Improving the experience of facility-based delivery for vulnerable women through obstetric care navigation: a qualitative evaluation

LATEST ARTICLES
SEARCH INDEX
SUGGEST ARTICLE
THE OSI COLLECTIONS
AUDIOGRAM SERIES
ABOUT THE OSI
2020 SUMMARY
2021 SUMMARY

OSI STATISTICS

Open access articles:
1382
Annotations added:
3
Countries represented:
117
No. of contributors:
13
Bookmarks made:
25

Improving the experience of facility-based delivery for vulnerable women through obstetric care navigation: a qualitative evaluation


JournalBMC Pregnancy and Childbirth
Article typeJournal research article – Clinical research
Publication date – Jun – 2021
Authors – Kirsten Austad, Michel Juarez, Hannah Shryer, Patricia L. Hibberd, Mari-Lynn Drainoni, Peter Rohloff & Anita Chary
KeywordsGuatemala, maternal mortality, Obstetric care
Open access – Yes
SpecialityHealth policy, Obstetrics and Gynaecology
World region Central America
Country: Guatemala
Language – English
Submitted to the One Surgery Index on June 28, 2021 at 6:51 am
Abstract:

Background
Global disparities in maternal mortality could be reduced by universal facility delivery. Yet, deficiencies in the quality of care prevent some mothers from seeking facility-based obstetric care. Obstetric care navigators (OCNs) are a new form of lay health workers that combine elements of continuous labor support and care navigation to promote obstetric referrals. Here we report qualitative results from the pilot OCN project implemented in Indigenous villages in the Guatemalan central highlands.

Methods
We conducted semi-structured interviews with 17 mothers who received OCN accompaniment and 13 staff—namely physicians, nurses, and social workers—of the main public hospital in the pilot’s catchment area (Chimaltenango). Interviews queried OCN’s impact on patient and hospital staff experience and understanding of intended OCN roles. Audiorecorded interviews were transcribed, coded, and underwent content analysis.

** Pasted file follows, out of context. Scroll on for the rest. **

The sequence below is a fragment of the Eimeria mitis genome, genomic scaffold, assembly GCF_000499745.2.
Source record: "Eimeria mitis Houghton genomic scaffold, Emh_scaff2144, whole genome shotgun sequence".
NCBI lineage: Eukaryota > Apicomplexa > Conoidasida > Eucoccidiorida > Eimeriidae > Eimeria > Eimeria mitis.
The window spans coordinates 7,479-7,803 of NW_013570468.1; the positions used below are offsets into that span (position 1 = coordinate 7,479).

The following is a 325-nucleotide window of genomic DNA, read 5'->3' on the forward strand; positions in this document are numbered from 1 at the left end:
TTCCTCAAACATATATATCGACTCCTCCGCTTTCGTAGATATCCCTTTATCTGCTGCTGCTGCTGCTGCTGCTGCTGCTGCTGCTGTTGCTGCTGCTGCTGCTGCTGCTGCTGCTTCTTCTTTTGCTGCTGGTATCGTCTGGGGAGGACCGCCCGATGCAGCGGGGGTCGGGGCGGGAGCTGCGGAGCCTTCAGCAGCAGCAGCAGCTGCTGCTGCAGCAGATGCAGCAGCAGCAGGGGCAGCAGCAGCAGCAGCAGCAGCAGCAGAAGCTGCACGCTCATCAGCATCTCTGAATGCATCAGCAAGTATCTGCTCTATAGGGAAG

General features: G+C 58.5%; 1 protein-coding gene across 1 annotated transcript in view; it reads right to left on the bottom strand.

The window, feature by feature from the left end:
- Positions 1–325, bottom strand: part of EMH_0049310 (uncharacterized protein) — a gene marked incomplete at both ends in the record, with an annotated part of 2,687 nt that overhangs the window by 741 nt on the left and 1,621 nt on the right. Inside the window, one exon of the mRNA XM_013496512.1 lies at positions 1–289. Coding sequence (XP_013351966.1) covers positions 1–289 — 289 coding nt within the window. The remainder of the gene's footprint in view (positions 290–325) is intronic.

Results
Maternal fear of surgical intervention, disrespectful and abusive treatment, and linguistic barriers were principal deterrents of care seeking. Physicians and nurses reported cultural barriers, opposition from family, and inadequate hospital resources as challenges to providing care to Indigenous mothers. Patient and hospital staff identified four valuable services offered by OCNs: emotional support, patient advocacy, facilitation of patient-provider communication, and care coordination. While patients and most physicians felt that OCNs had an overwhelmingly positive impact, nurses felt their effort would be better directed toward traditional nursing tasks.

Conclusions
Many barriers to maternity care exist for Indigenous mothers in Guatemala. OCNs can improve mothers’ experiences in public hospitals and reduce limitations faced by providers. However, broader buy-in from hospital staff—especially nurses—appears critical to program success. Future research should focus on measuring the impact of obstetric care navigation on key clinical outcomes (cesarean delivery) and mothers’ future care seeking behavior.

OSI Number – 21141

Public annotations on this article:
No public annotations yet